A Banner Day

I woke up at 6:30 this morning and am writing this post at 9 p.m. In between those times, the only times I sat down were riding in the car and for a 10-minute phone call with Hart. And I felt good all day.

I’m visiting my sister and her family this week. She has been likened to a hurricane. This combined with her kids’ (who are seven, nine and 11) energy can be overwhelming even on the best days. Not only did I take it in stride today, I kept up with them.

My pain level has been so low and my energy so high today that I didn’t think to worry about overdoing it. Just now, looking at previous posts that have mentioned my sister, I came across this from last summer:

. . . I realized just how counterproductive it was to push myself. (OK, I’ve realized this a thousand times already, but it’s a revelation every time.) I had made myself feel worse than when I started and I had no energy for the rest of the day.

. . . And it reminded me again of the lesson I should have learned by now. Don’t push it. It always backfires. Always.

There it is in writing — I know I should know better. The temptation to squeeze a little bit more fun into a good day is irresistible.

Now I’m going to do my best to be sure I don’t pay interest on the time I took today. The kids don’t have school tomorrow so I can sleep in and take it easy in the morning. I even have a new pillow so maybe my neck won’t ache in the night.

I so desperately want to prove last summer’s proclamation wrong.



I have a couple strict rules for myself: 1) Don’t go to Whole Foods, Target or Trader Joe’s after 10 a.m. on Fridays. 2) Don’t run errands if the temperature is higher than 85 degrees. Not only did I break both rules on Friday, when the high was 95 degrees, I went to Whole Foods, Target and Trader Joe’s.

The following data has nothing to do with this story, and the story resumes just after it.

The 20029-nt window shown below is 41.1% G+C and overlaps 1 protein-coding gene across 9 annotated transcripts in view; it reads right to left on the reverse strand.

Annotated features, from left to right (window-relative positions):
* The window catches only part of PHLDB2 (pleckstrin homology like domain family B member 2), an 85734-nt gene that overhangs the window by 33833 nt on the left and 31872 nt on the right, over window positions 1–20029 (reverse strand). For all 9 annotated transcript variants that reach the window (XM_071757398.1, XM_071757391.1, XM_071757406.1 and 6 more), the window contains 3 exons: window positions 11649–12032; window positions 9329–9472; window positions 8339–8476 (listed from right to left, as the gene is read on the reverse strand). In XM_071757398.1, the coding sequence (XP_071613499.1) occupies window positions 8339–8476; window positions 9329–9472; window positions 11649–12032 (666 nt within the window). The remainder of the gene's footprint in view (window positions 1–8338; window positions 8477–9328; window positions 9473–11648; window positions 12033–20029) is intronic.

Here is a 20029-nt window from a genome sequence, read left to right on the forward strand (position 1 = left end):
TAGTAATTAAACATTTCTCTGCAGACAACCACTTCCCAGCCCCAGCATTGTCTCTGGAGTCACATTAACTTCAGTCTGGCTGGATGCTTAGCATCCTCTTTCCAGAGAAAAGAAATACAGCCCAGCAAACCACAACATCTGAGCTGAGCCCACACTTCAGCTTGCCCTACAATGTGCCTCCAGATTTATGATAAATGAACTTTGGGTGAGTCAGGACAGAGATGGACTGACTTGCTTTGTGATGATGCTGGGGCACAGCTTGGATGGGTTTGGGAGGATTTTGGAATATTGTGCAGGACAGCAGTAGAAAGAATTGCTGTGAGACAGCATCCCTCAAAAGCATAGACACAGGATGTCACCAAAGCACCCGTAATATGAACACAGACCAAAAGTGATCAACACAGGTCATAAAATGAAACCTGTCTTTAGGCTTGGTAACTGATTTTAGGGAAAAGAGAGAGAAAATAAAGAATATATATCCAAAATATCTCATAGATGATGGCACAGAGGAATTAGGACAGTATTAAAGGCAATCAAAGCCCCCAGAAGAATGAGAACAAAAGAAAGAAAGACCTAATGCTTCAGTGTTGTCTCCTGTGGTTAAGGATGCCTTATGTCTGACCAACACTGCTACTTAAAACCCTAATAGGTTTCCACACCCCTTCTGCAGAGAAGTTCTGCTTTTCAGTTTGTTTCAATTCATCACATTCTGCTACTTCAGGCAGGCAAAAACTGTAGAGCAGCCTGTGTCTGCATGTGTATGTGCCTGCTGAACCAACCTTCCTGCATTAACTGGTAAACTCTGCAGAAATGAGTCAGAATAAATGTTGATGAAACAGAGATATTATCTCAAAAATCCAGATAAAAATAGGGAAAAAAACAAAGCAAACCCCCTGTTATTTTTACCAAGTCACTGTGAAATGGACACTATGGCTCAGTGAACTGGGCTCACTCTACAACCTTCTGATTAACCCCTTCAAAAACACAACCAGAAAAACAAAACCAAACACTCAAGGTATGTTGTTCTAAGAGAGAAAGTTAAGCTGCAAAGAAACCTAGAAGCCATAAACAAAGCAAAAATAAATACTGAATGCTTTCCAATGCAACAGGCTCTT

I was hot, my head hurt and I was grumpy. By the time I got home, I was really, really hot; really, really annoyed; and had a really, really bad headache that was probably triggered by the heat. So what did I do? I cleaned the house and worked on my computer (in the hottest room in the house). Dumb, dumb, dumb.

Once I descended into the blissful cool of the basement, I realized just how counterproductive it was to push myself. (OK, I’ve realized this a thousand times already, but it’s a revelation every time.) I had made myself feel worse than when I started and I had no energy for the rest of the day. The sofa in our musty unfinished basement became my friend and I watched baseball on my laptop. All the while stressed because I had to pack to go to my sister’s house the next day.

There’s really no point in continuing the story. I got hot and overdid it on Friday and again on Saturday. I would have done the same on Sunday, but Hart and I hung out in my sister’s air conditioned house while she and her family were at a pool party.

My sister apologized repeatedly for not entertaining us. We were actually perfectly happy — we got to lie around and didn’t think about the housework we weren’t doing because we were three hours from home. And it reminded me again of the lesson I should have learned by now. Don’t push it. It always backfires. Always.


Walking the Tightrope

I have errands to run. I’m wiped out a little headachy. Perhaps that’s because I have run errands, cleaned, gardened, painted and sanded in the last three days. But I’ve also read, talked on the phone and watched baseball, which I thought would count toward staving off exhaustion.

No matter how well I think I ration my energy, I keep falling off the tightrope. Last week was as busy as this week, except that I didn’t rest at all. Last Wednesday I was drained and spent most of the day reading. Thursday I had a killer headache. I thought I did better this week, but the results are the same.

There are all sorts of metaphors for not depleting oneself (energy units, points, credits, spoons, marbles, dollars). These are great guiding principles; it’s putting them into practice that’s tough. I can list everything I do and try to assign worth to each one, but where do those values come from?

Will going to Macy’s, the appliance store (still looking for a range that fits), and the natural foods store have equal costs? Should I take fluorescent lighting and my expected level of frustration into account? Is the value of stopping at the tea shop on the way home positive or negative?